Before state wastewater standards went into effect in the 1960s, raw sewage could flow directly to a stream without treatment. Despite the standards, this continues in many areas today. In areas called "unsewered communities," outdated and poorly functioning septic tanks still allow untreated wastewater into our waters. The DNR works with these communities to find funding sources and alternative treatment systems, and to allow adequate time to upgrade the systems. As a number of communities across the state have shown, there are affordable options for building a community wastewater treatment system to protect residents' health and water quality.
An unsewered community doesn't have to be an incorporated city. In this case, a "community" has 10 or more residential homes with one or more houses per acre. It's "unsewered" if it lacks a central sewage treatment system or if most of its septic systems don't meet state standards.
There's help and information available for smaller communities. Please go to the
Private septic systems for further information.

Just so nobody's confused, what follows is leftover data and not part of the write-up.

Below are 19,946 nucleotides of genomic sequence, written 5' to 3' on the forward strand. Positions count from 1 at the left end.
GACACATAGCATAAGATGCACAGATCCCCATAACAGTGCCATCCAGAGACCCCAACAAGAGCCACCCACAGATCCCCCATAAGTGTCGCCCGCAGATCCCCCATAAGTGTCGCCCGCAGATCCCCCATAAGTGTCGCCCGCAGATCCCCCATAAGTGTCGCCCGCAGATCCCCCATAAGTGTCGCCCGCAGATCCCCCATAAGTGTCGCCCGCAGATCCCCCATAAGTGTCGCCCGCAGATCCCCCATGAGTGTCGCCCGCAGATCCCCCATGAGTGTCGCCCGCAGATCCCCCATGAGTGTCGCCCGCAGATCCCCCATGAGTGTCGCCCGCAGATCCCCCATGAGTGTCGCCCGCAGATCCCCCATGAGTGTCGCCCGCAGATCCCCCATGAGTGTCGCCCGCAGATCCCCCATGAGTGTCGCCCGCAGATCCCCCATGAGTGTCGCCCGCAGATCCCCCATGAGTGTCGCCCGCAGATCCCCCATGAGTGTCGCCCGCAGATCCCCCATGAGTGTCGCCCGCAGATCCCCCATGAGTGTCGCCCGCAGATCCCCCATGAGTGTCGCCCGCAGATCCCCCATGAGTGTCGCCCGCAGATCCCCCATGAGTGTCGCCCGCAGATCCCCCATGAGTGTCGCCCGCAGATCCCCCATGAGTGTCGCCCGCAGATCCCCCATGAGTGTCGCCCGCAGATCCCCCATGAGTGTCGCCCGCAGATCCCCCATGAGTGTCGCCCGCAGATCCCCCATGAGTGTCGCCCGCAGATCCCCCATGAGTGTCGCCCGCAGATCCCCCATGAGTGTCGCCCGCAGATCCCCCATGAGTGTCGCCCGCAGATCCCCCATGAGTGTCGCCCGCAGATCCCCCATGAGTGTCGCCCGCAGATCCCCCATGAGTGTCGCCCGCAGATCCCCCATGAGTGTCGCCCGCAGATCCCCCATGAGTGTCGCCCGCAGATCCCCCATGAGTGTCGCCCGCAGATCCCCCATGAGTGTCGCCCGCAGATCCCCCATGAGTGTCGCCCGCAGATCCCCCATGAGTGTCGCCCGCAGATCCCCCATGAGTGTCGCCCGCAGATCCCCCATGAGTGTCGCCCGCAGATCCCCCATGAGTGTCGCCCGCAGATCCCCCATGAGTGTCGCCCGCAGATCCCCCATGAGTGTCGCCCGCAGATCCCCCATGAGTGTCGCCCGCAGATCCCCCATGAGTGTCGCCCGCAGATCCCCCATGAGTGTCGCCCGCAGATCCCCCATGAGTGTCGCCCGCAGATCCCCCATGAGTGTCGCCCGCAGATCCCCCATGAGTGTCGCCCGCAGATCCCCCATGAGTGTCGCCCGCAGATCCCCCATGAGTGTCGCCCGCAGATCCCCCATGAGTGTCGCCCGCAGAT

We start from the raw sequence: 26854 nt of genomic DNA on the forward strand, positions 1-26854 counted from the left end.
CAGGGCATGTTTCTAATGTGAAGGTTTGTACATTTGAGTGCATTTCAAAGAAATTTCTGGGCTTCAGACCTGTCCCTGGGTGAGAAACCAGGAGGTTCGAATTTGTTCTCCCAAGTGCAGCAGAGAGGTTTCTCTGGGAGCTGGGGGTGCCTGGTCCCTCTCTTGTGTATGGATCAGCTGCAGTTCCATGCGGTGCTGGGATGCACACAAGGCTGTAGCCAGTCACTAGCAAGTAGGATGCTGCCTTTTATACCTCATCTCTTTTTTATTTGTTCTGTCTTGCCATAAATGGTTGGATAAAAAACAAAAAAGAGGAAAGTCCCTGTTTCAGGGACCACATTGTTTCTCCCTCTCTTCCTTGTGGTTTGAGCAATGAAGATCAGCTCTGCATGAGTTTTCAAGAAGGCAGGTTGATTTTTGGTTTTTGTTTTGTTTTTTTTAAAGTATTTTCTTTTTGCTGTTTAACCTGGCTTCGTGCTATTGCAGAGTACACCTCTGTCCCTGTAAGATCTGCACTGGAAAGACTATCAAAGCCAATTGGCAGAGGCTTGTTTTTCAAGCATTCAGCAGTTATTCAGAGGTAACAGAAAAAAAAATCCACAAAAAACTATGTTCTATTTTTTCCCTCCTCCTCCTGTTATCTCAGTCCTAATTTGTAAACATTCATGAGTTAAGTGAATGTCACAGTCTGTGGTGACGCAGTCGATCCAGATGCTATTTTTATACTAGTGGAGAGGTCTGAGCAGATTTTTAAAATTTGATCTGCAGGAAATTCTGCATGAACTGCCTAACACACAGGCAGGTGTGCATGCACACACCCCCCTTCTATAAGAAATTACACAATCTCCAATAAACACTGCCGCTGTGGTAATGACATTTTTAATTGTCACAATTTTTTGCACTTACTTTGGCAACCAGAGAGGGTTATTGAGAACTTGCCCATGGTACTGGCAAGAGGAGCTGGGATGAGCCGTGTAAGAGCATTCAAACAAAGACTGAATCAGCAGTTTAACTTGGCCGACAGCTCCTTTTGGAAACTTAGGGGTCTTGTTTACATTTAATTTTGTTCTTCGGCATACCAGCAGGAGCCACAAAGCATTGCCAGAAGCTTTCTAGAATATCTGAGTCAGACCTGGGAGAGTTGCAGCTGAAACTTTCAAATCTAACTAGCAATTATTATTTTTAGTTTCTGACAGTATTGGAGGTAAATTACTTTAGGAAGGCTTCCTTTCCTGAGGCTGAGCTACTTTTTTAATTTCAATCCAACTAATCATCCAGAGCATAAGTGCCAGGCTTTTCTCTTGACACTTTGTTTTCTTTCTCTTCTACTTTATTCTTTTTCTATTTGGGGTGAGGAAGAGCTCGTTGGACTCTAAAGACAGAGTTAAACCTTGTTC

Technical and financial assistance are available if your community needs to explore options for adequate wastewater treatment. First, contact your local DNR field office
or a regional utility management organization in your area for help understanding the planning process and finding financial assistance.
Regional utility management organizations (UMOs):
While a utility management organization can help people in your community search and apply for funding to install a wastewater system, there are other funding opportunities to look into.
Next, your community leaders will want to hire an engineer to evaluate the community's needs and propose solutions. The DNR offers white papers and additional information on alternative wastewater treatment options
that your engineer may want to explore.
Once an engineer has prepared a plan to address the wastewater needs of your community, residents will want to review the plan. They will want to evaluate options, discuss the affordability of each option and decide where to apply for funding. You and your elected officials may want to hold public meetings to determine which options are best for your community.
Disadvantaged Community Status
Some communities may qualify as "disadvantaged" with regards to meeting federal and state wastewater regulations. The DNR rules that implement the 2011 disadvantaged community legislation became effective on January 16, 2013. For more information on these rules and on how to qualify as a disadvantaged community, please see the NPDES Rules page.